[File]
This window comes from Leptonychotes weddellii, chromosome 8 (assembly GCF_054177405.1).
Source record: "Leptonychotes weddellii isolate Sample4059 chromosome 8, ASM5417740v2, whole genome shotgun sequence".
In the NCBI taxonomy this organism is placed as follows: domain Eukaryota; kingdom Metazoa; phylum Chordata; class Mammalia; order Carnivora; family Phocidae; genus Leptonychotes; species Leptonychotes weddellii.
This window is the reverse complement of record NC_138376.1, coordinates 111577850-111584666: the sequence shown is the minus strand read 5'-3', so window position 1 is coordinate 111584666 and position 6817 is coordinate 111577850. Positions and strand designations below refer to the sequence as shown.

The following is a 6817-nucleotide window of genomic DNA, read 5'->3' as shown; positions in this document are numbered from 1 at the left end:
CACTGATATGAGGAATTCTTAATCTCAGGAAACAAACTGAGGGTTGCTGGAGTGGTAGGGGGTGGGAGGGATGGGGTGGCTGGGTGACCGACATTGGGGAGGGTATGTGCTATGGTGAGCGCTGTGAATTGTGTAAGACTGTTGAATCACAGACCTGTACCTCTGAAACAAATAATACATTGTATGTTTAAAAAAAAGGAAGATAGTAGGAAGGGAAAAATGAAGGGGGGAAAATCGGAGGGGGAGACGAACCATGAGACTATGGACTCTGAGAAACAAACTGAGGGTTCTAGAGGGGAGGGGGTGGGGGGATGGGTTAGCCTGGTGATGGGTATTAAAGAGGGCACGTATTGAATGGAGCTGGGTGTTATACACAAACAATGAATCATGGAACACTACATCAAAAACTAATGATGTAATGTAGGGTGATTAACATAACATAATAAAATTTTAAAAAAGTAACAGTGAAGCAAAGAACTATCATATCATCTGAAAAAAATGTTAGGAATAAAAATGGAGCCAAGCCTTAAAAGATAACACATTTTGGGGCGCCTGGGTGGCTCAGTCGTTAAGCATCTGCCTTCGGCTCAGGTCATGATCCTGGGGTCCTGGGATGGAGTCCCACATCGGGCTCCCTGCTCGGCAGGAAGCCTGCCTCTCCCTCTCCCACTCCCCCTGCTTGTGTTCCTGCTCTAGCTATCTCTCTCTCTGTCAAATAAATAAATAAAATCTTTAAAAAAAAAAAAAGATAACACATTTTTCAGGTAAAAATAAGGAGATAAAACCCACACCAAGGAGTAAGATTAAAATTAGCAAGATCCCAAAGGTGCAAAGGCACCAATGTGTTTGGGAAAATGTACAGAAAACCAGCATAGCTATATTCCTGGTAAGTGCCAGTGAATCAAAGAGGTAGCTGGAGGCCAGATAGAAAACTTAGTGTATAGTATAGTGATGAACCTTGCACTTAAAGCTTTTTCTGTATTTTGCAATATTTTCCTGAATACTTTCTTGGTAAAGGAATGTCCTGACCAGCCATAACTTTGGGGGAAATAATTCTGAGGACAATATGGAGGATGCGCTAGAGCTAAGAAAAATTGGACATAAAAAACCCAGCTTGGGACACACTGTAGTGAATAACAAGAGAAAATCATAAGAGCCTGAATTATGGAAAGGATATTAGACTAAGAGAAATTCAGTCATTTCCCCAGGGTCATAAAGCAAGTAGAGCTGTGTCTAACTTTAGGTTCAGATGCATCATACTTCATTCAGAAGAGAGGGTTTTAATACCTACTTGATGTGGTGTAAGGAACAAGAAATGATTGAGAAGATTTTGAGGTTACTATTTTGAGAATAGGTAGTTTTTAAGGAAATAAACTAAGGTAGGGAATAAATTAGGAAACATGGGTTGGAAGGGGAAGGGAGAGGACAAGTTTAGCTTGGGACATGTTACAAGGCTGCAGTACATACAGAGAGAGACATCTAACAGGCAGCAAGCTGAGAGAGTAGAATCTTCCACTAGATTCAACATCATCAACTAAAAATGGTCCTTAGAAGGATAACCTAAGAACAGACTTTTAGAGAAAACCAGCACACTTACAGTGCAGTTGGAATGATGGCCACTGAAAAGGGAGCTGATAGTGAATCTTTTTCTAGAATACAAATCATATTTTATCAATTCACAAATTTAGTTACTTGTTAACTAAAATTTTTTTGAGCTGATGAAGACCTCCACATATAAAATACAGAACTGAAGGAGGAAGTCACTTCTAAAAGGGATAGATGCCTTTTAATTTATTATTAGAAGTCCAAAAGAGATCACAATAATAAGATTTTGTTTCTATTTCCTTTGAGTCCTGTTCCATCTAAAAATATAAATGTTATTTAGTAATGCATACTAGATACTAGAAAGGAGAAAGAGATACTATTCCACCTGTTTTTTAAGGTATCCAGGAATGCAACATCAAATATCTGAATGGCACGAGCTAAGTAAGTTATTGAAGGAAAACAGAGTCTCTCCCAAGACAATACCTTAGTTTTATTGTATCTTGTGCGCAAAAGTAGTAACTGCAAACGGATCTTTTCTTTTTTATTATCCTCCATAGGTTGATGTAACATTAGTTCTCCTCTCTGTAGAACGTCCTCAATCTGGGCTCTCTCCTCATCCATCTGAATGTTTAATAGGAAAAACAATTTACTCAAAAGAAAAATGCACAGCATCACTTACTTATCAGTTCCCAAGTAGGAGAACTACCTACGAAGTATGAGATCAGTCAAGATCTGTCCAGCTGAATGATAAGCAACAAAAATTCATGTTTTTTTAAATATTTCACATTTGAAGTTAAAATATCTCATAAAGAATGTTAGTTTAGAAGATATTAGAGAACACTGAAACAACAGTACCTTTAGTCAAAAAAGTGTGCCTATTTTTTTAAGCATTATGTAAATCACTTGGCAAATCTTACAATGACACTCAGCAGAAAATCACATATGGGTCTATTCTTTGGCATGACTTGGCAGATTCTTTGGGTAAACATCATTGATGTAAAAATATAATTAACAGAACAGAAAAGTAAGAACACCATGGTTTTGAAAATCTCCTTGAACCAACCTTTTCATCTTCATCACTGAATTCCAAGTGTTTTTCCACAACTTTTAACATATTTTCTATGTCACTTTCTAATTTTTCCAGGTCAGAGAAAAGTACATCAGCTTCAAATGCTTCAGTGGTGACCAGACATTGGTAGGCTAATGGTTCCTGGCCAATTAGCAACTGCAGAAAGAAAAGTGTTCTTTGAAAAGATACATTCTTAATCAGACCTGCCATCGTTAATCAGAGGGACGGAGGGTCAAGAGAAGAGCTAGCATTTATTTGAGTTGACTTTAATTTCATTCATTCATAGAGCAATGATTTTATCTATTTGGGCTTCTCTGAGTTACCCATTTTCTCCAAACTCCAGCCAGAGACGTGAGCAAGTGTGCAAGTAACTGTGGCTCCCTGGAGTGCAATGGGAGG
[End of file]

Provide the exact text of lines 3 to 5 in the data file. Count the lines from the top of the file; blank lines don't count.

In the NCBI taxonomy this organism is placed as follows: domain Eukaryota; kingdom Metazoa; phylum Chordata; class Mammalia; order Carnivora; family Phocidae; genus Leptonychotes; species Leptonychotes weddellii.
This window is the reverse complement of record NC_138376.1, coordinates 111577850-111584666: the sequence shown is the minus strand read 5'-3', so window position 1 is coordinate 111584666 and position 6817 is coordinate 111577850. Positions and strand designations below refer to the sequence as shown.

The following is a 6817-nucleotide window of genomic DNA, read 5'->3' as shown; positions in this document are numbered from 1 at the left end: